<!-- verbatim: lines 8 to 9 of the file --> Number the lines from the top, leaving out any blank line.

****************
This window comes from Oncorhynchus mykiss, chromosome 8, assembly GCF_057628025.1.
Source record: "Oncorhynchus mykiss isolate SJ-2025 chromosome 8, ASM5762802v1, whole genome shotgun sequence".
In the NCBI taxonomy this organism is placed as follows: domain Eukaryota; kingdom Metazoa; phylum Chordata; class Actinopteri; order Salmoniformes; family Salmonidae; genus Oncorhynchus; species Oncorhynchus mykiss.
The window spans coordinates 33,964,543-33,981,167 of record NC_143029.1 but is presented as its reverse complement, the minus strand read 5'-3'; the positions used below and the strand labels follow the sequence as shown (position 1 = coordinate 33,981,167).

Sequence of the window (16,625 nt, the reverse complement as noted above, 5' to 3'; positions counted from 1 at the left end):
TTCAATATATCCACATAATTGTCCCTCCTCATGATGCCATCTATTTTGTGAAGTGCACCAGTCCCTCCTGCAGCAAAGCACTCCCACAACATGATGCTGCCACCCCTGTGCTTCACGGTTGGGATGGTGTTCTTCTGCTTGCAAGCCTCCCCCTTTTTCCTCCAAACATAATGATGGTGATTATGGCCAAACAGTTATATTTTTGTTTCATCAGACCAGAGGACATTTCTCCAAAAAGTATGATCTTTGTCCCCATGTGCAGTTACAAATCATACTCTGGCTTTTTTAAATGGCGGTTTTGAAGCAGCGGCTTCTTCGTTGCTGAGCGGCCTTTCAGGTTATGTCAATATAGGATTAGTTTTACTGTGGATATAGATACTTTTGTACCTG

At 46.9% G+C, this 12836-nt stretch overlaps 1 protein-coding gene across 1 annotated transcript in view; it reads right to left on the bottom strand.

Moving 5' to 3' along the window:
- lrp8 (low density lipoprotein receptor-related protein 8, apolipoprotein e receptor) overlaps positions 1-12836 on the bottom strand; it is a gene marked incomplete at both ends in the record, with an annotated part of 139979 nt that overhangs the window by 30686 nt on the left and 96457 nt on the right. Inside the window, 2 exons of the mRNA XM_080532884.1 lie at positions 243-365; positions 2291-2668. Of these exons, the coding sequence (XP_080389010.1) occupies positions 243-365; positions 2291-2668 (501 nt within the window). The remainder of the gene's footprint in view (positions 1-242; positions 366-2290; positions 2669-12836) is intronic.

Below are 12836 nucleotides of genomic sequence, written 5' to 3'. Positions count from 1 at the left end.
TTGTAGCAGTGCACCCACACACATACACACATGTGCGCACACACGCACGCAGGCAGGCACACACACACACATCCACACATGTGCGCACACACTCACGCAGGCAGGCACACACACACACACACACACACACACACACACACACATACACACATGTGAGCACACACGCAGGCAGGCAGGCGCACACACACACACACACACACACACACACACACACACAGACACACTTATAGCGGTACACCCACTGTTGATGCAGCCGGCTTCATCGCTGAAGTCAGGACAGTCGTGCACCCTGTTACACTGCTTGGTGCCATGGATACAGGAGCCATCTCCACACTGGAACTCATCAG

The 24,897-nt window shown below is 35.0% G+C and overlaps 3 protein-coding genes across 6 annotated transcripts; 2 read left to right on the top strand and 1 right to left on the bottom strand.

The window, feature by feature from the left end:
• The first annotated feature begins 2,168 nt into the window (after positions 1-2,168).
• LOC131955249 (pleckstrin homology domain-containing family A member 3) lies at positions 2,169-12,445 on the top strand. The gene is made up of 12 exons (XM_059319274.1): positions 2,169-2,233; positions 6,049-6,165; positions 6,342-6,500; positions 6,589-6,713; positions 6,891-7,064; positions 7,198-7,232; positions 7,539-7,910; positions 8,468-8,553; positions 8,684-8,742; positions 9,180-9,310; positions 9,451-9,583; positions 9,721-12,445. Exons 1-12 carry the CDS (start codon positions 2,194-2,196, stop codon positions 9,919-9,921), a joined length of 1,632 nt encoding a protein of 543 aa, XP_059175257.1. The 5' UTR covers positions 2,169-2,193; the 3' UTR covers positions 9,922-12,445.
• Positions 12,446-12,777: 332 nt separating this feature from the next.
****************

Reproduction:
Moving 5' to 3' along the window:
- lrp8 (low density lipoprotein receptor-related protein 8, apolipoprotein e receptor) overlaps positions 1-12836 on the bottom strand; it is a gene marked incomplete at both ends in the record, with an annotated part of 139979 nt that overhangs the window by 30686 nt on the left and 96457 nt on the right. Inside the window, 2 exons of the mRNA XM_080532884.1 lie at positions 243-365; positions 2291-2668. Of these exons, the coding sequence (XP_080389010.1) occupies positions 243-365; positions 2291-2668 (501 nt within the window). The remainder of the gene's footprint in view (positions 1-242; positions 366-2290; positions 2669-12836) is intronic.